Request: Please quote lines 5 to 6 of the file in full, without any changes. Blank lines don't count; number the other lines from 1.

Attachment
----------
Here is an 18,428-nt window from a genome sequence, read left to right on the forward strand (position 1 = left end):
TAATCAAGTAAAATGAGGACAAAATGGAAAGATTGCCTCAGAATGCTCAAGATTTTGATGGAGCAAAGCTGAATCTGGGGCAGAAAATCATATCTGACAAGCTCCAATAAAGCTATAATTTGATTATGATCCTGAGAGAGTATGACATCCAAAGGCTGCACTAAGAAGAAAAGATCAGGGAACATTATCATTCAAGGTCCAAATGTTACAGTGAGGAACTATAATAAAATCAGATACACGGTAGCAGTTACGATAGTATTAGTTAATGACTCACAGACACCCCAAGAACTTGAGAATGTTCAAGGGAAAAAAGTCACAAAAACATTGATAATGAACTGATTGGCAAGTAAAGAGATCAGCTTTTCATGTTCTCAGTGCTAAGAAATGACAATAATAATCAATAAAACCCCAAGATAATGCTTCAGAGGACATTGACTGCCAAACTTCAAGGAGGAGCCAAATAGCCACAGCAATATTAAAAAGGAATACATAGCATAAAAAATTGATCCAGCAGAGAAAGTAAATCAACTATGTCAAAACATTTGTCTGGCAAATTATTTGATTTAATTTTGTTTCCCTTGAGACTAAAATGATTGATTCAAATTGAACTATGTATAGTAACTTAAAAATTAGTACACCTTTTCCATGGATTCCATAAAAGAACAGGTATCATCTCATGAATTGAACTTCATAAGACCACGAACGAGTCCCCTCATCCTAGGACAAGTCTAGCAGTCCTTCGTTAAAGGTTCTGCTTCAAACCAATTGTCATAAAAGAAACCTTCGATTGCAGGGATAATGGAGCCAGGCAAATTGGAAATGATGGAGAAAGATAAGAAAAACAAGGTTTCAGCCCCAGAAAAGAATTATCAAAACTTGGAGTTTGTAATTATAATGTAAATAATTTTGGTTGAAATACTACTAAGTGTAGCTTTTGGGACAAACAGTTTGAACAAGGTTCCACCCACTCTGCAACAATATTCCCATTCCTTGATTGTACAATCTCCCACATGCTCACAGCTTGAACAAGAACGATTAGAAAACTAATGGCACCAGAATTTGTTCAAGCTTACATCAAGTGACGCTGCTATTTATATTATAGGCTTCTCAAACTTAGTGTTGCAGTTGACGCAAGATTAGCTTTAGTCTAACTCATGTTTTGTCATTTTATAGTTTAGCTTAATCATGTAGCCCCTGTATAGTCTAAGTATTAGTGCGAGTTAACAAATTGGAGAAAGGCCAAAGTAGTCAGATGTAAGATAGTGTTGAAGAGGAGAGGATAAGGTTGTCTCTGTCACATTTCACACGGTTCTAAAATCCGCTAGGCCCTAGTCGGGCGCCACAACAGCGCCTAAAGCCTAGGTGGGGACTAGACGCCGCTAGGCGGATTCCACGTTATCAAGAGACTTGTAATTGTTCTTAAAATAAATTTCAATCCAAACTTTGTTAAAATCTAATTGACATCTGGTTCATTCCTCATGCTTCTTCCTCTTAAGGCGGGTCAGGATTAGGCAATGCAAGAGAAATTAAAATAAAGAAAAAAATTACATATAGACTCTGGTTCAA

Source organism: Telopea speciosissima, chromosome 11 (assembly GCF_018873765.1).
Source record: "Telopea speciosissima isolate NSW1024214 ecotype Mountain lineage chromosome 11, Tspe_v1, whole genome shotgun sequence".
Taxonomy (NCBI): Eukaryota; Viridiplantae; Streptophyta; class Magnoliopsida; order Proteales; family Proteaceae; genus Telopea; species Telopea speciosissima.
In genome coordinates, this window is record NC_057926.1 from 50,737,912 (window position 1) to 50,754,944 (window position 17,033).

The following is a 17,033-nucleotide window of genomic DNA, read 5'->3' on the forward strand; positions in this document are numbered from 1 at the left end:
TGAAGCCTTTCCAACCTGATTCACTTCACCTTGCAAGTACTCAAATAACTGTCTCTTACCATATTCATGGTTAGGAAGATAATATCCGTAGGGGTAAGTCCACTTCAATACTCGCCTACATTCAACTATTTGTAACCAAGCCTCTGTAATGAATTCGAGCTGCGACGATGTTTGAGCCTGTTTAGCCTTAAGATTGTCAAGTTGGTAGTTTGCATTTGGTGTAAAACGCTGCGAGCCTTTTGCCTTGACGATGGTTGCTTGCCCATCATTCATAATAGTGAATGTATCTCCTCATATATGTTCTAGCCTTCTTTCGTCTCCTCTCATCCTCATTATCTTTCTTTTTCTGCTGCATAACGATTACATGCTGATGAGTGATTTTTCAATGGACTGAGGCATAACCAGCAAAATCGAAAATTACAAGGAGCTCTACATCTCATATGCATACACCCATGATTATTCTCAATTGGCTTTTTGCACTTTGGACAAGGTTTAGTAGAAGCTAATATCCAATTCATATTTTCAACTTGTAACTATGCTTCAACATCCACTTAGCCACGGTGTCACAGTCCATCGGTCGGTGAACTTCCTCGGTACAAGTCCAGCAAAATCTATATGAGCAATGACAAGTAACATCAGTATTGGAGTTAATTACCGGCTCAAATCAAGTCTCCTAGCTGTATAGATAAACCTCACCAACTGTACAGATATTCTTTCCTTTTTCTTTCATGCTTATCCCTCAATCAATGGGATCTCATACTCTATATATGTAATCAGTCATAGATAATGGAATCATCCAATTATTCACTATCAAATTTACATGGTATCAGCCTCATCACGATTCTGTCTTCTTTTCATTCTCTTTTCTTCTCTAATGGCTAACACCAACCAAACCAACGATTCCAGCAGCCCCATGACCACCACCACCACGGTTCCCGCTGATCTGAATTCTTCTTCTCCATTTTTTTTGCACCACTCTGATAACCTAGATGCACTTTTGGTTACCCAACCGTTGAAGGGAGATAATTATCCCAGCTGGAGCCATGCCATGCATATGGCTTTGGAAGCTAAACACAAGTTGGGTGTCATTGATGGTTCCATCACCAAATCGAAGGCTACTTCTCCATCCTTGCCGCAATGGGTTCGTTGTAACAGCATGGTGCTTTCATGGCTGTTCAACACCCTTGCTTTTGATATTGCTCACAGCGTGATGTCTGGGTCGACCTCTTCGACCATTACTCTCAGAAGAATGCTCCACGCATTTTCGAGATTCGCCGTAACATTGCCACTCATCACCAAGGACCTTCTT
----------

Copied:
Taxonomy (NCBI): Eukaryota; Viridiplantae; Streptophyta; class Magnoliopsida; order Proteales; family Proteaceae; genus Telopea; species Telopea speciosissima.
In genome coordinates, this window is record NC_057926.1 from 50,737,912 (window position 1) to 50,754,944 (window position 17,033).